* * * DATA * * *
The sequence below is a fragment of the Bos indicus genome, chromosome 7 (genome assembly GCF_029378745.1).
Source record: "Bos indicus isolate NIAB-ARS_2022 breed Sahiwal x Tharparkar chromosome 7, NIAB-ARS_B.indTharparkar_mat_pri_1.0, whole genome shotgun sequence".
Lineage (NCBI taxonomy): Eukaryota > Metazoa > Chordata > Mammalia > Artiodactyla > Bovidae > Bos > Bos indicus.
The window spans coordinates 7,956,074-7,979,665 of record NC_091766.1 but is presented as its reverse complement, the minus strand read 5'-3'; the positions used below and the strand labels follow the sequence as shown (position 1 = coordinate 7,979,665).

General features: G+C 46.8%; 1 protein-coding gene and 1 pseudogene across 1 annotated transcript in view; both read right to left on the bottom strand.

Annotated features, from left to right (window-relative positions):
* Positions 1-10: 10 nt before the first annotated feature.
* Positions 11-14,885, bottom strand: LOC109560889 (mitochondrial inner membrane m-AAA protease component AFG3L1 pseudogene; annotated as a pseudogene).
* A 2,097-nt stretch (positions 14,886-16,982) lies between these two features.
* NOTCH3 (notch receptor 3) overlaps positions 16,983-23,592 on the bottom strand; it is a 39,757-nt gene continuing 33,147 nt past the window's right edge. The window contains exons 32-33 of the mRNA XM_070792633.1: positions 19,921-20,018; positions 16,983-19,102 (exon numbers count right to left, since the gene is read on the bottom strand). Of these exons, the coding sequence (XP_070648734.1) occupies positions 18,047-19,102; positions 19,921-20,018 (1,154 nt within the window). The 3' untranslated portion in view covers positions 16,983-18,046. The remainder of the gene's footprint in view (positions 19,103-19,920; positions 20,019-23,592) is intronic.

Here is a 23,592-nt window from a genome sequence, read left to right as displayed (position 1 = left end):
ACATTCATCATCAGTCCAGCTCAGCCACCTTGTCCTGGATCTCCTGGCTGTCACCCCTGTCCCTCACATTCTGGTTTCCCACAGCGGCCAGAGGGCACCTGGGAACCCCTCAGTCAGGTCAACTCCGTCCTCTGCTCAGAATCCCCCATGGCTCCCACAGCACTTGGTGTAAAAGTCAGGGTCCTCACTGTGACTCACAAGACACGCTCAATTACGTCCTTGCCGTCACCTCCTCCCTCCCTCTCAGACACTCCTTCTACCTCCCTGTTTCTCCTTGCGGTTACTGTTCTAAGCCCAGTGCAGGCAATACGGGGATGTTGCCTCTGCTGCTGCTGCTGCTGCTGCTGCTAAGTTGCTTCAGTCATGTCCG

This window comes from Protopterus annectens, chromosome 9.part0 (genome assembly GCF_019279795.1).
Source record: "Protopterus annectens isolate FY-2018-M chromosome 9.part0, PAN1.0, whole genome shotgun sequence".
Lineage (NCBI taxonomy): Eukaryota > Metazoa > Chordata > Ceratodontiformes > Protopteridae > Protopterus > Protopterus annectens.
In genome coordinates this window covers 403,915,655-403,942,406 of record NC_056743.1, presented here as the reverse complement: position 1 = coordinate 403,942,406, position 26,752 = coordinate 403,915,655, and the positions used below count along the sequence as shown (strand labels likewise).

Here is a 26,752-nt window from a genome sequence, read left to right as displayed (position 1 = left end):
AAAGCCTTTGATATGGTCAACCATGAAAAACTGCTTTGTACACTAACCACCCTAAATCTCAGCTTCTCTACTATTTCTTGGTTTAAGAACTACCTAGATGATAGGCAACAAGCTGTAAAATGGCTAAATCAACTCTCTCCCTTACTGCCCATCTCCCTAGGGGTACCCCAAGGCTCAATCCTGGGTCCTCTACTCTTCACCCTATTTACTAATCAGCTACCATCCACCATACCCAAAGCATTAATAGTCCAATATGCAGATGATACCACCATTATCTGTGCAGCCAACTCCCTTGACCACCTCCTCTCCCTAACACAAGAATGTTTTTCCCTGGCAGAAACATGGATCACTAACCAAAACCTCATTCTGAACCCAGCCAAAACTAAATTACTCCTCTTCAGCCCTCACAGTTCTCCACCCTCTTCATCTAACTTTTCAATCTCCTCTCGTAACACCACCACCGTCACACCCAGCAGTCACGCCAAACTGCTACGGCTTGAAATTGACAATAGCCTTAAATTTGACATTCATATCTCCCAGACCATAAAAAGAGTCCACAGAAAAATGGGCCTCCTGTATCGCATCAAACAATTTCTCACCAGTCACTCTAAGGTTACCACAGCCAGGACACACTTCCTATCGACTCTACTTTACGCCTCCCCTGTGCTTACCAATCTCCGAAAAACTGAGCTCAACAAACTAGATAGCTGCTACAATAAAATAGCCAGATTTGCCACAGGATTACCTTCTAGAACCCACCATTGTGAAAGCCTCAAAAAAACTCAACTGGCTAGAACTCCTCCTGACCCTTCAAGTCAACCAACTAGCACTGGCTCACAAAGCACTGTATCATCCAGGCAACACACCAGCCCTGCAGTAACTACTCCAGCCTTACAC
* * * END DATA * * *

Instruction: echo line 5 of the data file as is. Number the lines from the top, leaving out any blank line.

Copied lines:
General features: G+C 46.8%; 1 protein-coding gene and 1 pseudogene across 1 annotated transcript in view; both read right to left on the bottom strand.